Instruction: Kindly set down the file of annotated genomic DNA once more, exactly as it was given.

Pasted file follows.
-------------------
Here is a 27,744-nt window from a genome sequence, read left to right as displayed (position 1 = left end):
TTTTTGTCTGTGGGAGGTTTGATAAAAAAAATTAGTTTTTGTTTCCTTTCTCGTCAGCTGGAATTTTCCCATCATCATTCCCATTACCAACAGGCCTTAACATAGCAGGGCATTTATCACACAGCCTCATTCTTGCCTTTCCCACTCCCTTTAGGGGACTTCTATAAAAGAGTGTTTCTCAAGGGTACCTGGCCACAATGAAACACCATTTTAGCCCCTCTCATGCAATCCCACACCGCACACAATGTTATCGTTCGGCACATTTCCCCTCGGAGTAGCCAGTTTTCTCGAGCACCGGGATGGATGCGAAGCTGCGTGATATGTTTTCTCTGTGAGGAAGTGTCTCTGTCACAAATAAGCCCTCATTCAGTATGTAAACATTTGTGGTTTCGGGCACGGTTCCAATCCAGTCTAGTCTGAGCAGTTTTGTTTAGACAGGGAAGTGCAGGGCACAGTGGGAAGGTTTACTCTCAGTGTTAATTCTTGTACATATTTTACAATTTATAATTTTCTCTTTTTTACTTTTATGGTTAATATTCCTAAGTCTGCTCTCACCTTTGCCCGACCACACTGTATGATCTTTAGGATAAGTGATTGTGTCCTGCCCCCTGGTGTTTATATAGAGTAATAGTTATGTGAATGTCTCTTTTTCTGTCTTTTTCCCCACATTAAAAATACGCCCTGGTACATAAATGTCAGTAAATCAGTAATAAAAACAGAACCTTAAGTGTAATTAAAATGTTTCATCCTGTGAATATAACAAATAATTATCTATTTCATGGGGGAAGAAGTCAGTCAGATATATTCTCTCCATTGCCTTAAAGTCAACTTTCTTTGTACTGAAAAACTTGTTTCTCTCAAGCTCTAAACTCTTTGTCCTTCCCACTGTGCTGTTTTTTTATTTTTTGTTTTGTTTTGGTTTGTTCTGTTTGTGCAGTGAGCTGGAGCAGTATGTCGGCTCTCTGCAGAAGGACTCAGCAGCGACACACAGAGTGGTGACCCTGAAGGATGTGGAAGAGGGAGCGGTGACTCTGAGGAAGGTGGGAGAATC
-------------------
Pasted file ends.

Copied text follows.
Here is a 27,744-nt window from a genome sequence, read left to right as displayed (position 1 = left end):
TTTTTGTCTGTGGGAGGTTTGATAAAAAAAATTAGTTTTTGTTTCCTTTCTCGTCAGCTGGAATTTTCCCATCATCATTCCCATTACCAACAGGCCTTAACATAGCAGGGCATTTATCACACAGCCTCATTCTTGCCTTTCCCACTCCCTTTAGGGGACTTCTATAAAAGAGTGTTTCTCAAGGGTACCTGGCCACAATGAAACACCATTTTAGCCCCTCTCATGCAATCCCACACCGCACACAATGTTATCGTTCGGCACATTTCCCCTCGGAGTAGCCAGTTTTCTCGAGCACCGGGATGGATGCGAAGCTGCGTGATATGTTTTCTCTGTGAGGAAGTGTCTCTGTCACAAATAAGCCCTCATTCAGTATGTAAACATTTGTGGTTTCGGGCACGGTTCCAATCCAGTCTAGTCTGAGCAGTTTTGTTTAGACAGGGAAGTGCAGGGCACAGTGGGAAGGTTTACTCTCAGTGTTAATTCTTGTACATATTTTACAATTTATAATTTTCTCTTTTTTACTTTTATGGTTAATATTCCTAAGTCTGCTCTCACCTTTGCCCGACCACACTGTATGATCTTTAGGATAAGTGATTGTGTCCTGCCCCCTGGTGTTTATATAGAGTAATAGTTATGTGAATGTCTCTTTTTCTGTCTTTTTCCCCACATTAAAAATACGCCCTGGTACATAAATGTCAGTAAATCAGTAATAAAAACAGAACCTTAAGTGTAATTAAAATGTTTCATCCTGTGAATATAACAAATAATTATCTATTTCATGGGGGAAGAAGTCAGTCAGATATATTCTCTCCATTGCCTTAAAGTCAACTTTCTTTGTACTGAAAAACTTGTTTCTCTCAAGCTCTAAACTCTTTGTCCTTCCCACTGTGCTGTTTTTTTATTTTTTGTTTTGTTTTGGTTTGTTCTGTTTGTGCAGTGAGCTGGAGCAGTATGTCGGCTCTCTGCAGAAGGACTCAGCAGCGACACACAGAGTGGTGACCCTGAAGGATGTGGAAGAGGGAGCGGTGACTCTGAGGAAGGTGGGAGAATC